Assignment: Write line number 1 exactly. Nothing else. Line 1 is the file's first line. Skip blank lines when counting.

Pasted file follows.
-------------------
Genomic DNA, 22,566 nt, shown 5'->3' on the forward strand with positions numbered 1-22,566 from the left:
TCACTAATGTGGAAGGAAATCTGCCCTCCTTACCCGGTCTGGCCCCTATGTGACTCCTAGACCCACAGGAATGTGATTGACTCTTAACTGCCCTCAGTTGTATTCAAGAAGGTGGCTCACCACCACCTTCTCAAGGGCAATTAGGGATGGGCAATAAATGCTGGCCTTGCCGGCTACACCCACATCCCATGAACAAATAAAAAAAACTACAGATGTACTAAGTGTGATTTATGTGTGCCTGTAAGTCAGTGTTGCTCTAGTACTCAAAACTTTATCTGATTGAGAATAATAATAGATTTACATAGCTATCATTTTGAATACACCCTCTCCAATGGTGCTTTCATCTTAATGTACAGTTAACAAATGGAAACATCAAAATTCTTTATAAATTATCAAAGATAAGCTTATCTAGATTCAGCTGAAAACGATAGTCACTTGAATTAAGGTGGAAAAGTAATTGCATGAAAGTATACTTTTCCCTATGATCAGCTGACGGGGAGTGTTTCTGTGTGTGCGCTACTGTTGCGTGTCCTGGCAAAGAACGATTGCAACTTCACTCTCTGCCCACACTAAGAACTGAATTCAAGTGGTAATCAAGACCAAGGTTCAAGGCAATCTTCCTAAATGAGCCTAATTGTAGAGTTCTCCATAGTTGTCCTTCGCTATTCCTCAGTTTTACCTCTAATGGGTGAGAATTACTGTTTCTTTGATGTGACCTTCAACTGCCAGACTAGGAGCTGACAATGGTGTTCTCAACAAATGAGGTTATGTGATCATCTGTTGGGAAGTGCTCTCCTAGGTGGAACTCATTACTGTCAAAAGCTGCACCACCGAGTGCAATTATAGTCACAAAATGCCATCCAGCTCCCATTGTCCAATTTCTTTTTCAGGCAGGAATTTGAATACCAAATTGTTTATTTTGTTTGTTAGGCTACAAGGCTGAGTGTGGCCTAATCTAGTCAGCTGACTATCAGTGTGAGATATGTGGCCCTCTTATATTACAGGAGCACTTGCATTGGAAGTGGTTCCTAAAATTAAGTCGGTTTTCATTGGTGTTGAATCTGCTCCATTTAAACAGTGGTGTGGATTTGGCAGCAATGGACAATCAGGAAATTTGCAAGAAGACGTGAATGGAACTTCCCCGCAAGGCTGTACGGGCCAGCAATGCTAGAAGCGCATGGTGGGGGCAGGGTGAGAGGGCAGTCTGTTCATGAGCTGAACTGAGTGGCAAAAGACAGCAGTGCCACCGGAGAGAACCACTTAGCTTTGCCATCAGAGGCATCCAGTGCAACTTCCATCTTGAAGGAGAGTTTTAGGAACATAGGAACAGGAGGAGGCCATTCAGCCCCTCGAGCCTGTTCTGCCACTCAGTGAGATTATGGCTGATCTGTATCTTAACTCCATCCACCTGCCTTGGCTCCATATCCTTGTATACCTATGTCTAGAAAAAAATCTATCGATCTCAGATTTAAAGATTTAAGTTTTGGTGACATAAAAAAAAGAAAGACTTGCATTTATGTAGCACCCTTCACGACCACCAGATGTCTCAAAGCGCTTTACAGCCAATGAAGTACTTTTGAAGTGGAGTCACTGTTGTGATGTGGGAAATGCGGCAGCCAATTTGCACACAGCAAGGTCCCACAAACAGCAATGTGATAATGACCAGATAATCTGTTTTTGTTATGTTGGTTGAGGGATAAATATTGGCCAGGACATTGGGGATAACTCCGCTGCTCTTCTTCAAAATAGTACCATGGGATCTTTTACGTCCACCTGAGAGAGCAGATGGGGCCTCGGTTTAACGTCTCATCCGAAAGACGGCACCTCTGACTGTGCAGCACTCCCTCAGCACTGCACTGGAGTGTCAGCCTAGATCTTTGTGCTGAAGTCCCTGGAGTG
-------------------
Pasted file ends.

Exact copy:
Genomic DNA, 22,566 nt, shown 5'->3' on the forward strand with positions numbered 1-22,566 from the left: